It was one of the few things he felt good at and seemed to be able to find employment in. If I filed a Restraining Order against him, he wouldn’t be able to pass the background check for a guard card. All I wanted was to get out, not destroy my abuser.
That was how I felt even as I sat in a 60 day emergency shelter for battered women. I was still healing from strangulation marks around my neck, PTSD, and a few other post stress manifestations. Even though I was in a desperate situation because of his abuse, I was still concerned about his well being. I was still putting my welfare and that of my children second to him.
I went as long as could without filing against him. I was told that if I didn’t file for a permanent restraining order and have it in place by the time I timed out, I would not qualify for the transitional rehabilitation program. If that happened I would lose custody of my two girls, I would have visitation with them, and I would owe child support while trying to recover from being economically, emotionally, and physically damaged by my abuser. The only child I would have left with any contributing say with would be my youngest son. I didn’t feel like I justified in filing.
It was difficult for me to wrap my head around how bad things were with my abuser. It was also difficult to come to terms with just how afraid of him I was. Filing a restraining order seemed more like an invitation for more trouble. It seemed like a challenge of his authority over authority. A restraining order was an opportunity to for him to demonstrate that the law could not protect me and that it was just a piece of paper to him. But it had to be done. It was him or my children. I refused to live in any more fear of him.
So I filed my temporary restraining order, which was granted, and waited for my hearing date. Each day I waited stories would be passed around the shelter of restraining orders that failed to protect. I watched women come back denied their permanent order. There were others that were granted only a minimum amount of time and there was a minimum of two years needed for the transitional program. Fear was mounting.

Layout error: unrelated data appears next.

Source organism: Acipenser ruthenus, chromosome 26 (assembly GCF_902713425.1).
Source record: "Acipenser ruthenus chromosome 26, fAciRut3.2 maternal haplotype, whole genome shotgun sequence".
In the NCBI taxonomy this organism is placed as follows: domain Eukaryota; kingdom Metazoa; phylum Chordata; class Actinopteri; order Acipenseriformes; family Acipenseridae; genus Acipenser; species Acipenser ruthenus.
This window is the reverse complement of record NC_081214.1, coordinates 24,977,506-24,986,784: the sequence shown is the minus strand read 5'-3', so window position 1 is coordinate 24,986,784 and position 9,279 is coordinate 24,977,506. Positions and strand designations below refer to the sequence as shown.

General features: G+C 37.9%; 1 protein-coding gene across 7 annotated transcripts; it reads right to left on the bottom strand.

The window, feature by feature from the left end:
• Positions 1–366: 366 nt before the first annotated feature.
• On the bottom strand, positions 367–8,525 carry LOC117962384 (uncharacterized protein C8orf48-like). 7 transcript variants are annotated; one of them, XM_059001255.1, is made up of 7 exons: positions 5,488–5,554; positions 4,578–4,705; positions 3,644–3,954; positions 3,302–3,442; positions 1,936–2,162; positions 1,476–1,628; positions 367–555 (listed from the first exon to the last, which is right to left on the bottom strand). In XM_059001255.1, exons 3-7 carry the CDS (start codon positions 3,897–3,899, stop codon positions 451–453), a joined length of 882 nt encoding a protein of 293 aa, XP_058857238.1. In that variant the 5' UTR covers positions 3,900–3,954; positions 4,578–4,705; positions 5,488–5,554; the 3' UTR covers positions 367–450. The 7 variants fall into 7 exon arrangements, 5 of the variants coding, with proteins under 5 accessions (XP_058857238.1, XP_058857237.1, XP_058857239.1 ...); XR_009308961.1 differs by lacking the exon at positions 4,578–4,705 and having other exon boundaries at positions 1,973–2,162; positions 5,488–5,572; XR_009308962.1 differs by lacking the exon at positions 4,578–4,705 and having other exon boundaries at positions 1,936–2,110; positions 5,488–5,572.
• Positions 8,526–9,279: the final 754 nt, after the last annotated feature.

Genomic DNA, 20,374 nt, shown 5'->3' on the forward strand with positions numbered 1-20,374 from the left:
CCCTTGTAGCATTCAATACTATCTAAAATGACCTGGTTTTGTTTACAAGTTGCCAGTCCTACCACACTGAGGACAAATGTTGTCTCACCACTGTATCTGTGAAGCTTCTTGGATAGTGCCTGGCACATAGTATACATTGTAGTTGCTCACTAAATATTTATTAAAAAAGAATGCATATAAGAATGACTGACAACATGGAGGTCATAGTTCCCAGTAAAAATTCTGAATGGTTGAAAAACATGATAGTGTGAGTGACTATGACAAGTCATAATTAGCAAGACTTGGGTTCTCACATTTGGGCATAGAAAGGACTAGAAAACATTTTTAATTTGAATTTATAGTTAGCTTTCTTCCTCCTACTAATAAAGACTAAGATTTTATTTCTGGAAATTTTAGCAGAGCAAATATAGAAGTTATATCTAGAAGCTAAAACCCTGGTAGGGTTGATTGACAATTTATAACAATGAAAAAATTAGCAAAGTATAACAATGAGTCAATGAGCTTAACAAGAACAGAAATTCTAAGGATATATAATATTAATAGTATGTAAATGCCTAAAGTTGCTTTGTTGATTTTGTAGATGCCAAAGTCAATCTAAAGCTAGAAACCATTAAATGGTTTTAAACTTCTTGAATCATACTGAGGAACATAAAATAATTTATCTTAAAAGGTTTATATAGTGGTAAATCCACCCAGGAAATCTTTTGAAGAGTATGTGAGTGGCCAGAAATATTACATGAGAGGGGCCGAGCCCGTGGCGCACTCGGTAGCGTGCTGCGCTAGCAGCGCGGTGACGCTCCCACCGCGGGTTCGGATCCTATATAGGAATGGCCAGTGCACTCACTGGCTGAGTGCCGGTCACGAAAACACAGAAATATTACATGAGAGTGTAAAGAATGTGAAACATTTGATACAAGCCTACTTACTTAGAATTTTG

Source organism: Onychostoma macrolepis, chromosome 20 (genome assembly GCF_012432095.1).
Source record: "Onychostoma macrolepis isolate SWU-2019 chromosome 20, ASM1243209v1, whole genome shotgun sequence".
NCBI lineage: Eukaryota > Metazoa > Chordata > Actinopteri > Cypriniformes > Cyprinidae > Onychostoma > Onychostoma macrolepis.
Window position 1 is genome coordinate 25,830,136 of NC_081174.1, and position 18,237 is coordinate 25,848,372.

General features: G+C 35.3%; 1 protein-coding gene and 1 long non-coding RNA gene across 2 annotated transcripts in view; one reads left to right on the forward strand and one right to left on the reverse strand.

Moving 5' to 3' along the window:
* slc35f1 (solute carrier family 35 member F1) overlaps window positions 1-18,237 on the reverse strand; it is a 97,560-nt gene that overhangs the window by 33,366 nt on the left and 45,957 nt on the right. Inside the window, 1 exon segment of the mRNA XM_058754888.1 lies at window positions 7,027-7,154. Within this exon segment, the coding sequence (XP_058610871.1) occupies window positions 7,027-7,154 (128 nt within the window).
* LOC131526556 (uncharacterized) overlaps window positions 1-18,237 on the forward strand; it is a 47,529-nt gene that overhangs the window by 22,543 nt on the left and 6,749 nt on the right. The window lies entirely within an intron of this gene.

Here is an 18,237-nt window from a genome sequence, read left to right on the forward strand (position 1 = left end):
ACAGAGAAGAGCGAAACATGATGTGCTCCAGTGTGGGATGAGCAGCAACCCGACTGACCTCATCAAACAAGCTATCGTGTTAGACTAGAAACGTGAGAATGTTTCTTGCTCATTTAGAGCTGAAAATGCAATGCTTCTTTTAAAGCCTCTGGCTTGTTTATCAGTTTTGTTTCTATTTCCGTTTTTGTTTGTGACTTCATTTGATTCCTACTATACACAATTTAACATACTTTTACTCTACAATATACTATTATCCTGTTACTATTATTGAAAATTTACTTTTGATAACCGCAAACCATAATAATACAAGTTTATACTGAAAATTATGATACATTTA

Every now and then the shelter staff would ask if I needed an advocate to come with me to the hearing. I would continually turn them down sure of my own confidence. Well, that and, he would have to be transported in by the sheriff’s department because he was in custody. What could he do to me anyway? Yet, two days before the hearing I could feel panic start to well in me.
I was more afraid of my abuser than I realized. That advocated that I needed was not available so I had to face a judge and my abuser on my own. I had to explain in front of both parties why I felt I needed a permanent restraining order, my abuser only a few feet from me, with no attorney in between. I was sick to my stomach.
Fortunately, my abuser was not transported in from where he was being held. That was helpful. Instead of being nauseous and dizzy I was predominately just nauseous. Another fortunate outcome for me was that on October 24th, 2011, I was granted my permanent order with the maximum amount of time. Although I was quite happy with the outcome, I had a question.
“Your honor? How can I can protect the best interests and safety of my son in the form of sole custody once the restraining order expires?”
He responded by giving me instruction, acquiring some needed paper work to follow through with, and having the bailiff hand it to me. His instructions were for me to open another case to establish parental rights. It would run concurrent with my restraining order until the order expired, remaining effective until my son turned 18. Seemed simple. As far as I knew this was going to be open and shut. This had come down from a judge.
I was wrong. This was going to be an ongoing struggle.